A recent study gives a strong indication of the extent of, and the recent increases in, insecure work in NZ. It is being released at the CTU conference today, along with the launch of a campaign to improve worker security. Simon Collins in today’s NZ Herald reports that the study largely draws on 2 Statistics NZ surveys conducted in March 2008 and December 2012. The study says:
temporary work, unemployment and the numbers of “permanent” workers fearing they may lose their jobs have all increased as employers strive to make work more “flexible”.
The study cannot be directly compared with a recent Australian study, which found 40% of Aussie workers are “insecure”, because of differences in the way workers were categorised. In the NZ study:
“The NZ data takes no account of ‘dependent’ contractors (employees of an employer skirting the law by defining its workers as ‘independent contractors’), who are included in the Australian count,” he said.
The headline figure – that “at least 30 per cent of our workforce are insecure” – is based on an unusual measure of the workforce that includes the unemployed but excludes employers.
Temporary employees increased from 7.7 per cent of the workforce in 2008 to 8.6 per cent last December, the unemployed jumped from 4.5 per cent to 7.2 per cent, and “permanent” employees who said they had a medium to high chance of losing their jobs in the next year rose from 9.3 per cent to 12.6 per cent.
The total of “workers most at risk” increased from 21.5 per cent of the non-employer workforce to 28.4 per cent.
While the exact proportion of “insecure” workers is not clear, the changes in temporary employment and unemployment do show an increase in job insecurity. The proportion of self-employed people has also decreased, while it is unclear how many of the currently self-employed are at risk of going out of business.
Many of the main offenders in providing insecure work are fast food businesses, while education was the sector that employed the highest proportion of temporary workers. Furthermore, a higher proportion of women are in insecure work compared with men. This is in-keeping with the way capitalism has treated women for over a century.
In reporting on the NZ study, TVNZ states:
… there is job uncertainty, low and variable earnings, inadequate sick leave, increased health and safety risks and little training or career development.
They then report of the different explanations of the 90 day employment law, with the CTU and business NZ claiming different general results.
“Your rights are basically removed – the right to fair dismissal, fair treatment,” said Helen Kelly of the CTU.
That includes the Government’s 90-day employment trial which allows both parties to walk away.
Since it was introduced four years ago, more than 11,000 employers have used it.
Business New Zealand says there are very few complaints about the trial system.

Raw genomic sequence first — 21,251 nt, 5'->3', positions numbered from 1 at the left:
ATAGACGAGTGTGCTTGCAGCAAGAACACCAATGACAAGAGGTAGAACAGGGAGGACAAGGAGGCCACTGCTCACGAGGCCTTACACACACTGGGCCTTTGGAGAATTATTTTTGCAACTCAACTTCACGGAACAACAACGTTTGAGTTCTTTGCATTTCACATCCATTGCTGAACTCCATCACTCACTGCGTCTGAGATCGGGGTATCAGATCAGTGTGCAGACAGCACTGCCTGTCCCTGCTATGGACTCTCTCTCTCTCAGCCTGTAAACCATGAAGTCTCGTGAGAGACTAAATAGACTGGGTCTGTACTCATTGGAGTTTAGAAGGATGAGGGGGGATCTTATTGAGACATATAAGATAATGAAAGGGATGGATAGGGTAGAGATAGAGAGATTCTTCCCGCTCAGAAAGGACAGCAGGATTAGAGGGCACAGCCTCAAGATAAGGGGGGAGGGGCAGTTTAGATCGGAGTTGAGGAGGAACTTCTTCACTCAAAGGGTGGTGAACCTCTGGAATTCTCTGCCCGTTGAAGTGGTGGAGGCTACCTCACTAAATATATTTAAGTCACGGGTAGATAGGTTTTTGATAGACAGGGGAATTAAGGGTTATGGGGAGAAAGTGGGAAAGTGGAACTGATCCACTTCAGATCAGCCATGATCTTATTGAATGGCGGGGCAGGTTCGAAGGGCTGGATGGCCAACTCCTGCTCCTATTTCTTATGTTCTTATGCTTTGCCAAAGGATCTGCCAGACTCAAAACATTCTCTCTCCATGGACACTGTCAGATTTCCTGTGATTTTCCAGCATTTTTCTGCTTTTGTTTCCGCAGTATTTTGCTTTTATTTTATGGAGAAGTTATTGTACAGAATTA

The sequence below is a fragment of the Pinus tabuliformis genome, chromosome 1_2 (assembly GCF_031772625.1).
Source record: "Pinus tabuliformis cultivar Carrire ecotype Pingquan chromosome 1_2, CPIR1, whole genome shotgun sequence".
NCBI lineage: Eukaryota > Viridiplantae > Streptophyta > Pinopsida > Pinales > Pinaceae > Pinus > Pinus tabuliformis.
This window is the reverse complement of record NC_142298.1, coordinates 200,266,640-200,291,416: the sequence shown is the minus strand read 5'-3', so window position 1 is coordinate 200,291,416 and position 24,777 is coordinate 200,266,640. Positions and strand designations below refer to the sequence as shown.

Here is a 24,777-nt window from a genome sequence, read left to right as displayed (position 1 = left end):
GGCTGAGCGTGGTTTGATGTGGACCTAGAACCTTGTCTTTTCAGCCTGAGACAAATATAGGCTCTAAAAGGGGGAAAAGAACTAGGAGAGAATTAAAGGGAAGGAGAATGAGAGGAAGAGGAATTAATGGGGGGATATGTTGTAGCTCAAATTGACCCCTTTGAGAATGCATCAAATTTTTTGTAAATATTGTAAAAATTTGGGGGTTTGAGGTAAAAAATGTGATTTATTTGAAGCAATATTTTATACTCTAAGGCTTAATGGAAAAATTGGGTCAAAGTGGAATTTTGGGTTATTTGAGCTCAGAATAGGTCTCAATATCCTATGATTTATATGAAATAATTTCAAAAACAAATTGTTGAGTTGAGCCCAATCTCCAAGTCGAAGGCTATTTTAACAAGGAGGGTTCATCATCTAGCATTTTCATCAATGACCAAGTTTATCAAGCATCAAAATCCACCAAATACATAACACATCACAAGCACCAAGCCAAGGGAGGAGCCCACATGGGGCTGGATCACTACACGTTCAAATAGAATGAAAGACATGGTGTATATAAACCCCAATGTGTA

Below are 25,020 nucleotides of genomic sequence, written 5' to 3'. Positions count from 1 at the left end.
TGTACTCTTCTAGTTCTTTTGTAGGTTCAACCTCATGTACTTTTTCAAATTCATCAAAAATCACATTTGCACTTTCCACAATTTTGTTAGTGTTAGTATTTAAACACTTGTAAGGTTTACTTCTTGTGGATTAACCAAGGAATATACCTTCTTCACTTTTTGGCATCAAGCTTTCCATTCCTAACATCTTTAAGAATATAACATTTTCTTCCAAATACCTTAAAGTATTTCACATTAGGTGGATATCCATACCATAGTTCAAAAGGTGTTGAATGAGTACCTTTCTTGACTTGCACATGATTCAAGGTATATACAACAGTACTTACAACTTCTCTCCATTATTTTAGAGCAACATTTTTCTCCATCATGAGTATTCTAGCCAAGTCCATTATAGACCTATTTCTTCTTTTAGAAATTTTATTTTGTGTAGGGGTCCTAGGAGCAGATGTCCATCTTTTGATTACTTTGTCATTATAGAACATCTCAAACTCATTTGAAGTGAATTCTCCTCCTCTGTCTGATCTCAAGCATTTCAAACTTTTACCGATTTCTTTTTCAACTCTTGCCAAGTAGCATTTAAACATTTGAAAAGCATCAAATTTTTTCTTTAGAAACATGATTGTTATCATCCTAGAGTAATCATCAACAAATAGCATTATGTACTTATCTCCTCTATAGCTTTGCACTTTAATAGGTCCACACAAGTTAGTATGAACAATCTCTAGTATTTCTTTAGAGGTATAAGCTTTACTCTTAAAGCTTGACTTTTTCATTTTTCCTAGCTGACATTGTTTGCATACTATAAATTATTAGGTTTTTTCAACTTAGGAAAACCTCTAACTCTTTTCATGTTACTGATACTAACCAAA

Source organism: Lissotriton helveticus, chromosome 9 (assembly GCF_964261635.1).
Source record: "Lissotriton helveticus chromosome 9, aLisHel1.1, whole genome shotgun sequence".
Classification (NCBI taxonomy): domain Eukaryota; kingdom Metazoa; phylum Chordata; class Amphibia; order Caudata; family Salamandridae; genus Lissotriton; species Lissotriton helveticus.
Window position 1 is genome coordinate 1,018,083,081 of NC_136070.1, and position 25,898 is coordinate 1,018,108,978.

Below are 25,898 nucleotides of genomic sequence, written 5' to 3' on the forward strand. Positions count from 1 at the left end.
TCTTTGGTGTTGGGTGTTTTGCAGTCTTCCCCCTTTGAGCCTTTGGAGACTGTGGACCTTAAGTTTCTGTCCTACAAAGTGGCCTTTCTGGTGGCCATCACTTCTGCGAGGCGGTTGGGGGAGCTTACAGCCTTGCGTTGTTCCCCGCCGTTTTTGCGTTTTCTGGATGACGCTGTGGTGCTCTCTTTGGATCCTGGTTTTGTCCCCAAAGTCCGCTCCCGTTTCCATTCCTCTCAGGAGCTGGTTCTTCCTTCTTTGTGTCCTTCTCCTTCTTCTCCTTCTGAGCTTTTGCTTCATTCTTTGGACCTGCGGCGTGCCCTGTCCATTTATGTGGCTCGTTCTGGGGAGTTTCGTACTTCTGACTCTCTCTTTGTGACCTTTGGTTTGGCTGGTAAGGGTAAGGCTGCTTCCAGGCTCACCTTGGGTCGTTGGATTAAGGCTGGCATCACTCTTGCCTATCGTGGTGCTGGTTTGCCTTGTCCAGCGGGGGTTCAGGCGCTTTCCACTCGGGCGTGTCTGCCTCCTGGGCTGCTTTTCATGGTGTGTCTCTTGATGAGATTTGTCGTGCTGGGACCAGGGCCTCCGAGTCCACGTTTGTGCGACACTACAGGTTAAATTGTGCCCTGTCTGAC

“We’re seeing very few complaints from anybody very much. And what’s more, we’re seeing really, really good feedback from employers,” said Phil O’Reilly of Business NZ.
The CTU claims employers are opting for the low road of driving down costs rather than investing in workers.
Helen Kelly says much of the insecure work is “just a rouse” by employers.
“It’s not necessary. The work is continuing, the work is permanent,” she said.
Chloe Sifflett, a 21-year-old fastfood worker, says employers “think they can just hire new people and forget about the people they already have.”
Business New Zealand does not agree about the extent of the problem, but is worried for some.
“With that cohort of people who really are struggling at the bottom of the labour market, what we need to do with them is invest a lot in them in terms of their skills,” Phil O’Reilly said.
So Phil O’Reilly does accept there is a problem of worry about security, while talking down its extent, and ignoring the issue of keeping workers on long term “temporary” contracts, when the work is on-going, and thus should be classed as permanent.
Helen Kelly tweeted that, with today’s announcement of the study, the CTU will be launching a campaign.
It is important for the well being of all Kiwis, that paid work is secure and provides a living wage. I look forward to seeing the details of the CTU campaign.
[Update]: Cunliffe to CTU on Labour pledges –(h/t bad12)
In his opening remarks to the conference, Mr Cunliffe told the meeting: “I want to reaffirm I’m here as part of the labour movement”.
That included raising the minimum wage immediately to $15 an hour if Labour was elected next year, supporting the “Living Wage” campaign, putting it in place immediately for public sector workers, and extending paid parental leave from 14 to 26 weeks.
Mr Cunliffe also pledged to “scrap National’s unfair employment law changes in the first 100 days”.
He took aim at the “fire at will” legislation, “attacks on collective bargaining”, the undermining of health and safety, and moves “taking away smoko breaks”.“The Prime Minister’s attacks on workers will be gone by lunchtime.”
He promised “a red Labour Party” rather than a “pale blue” one.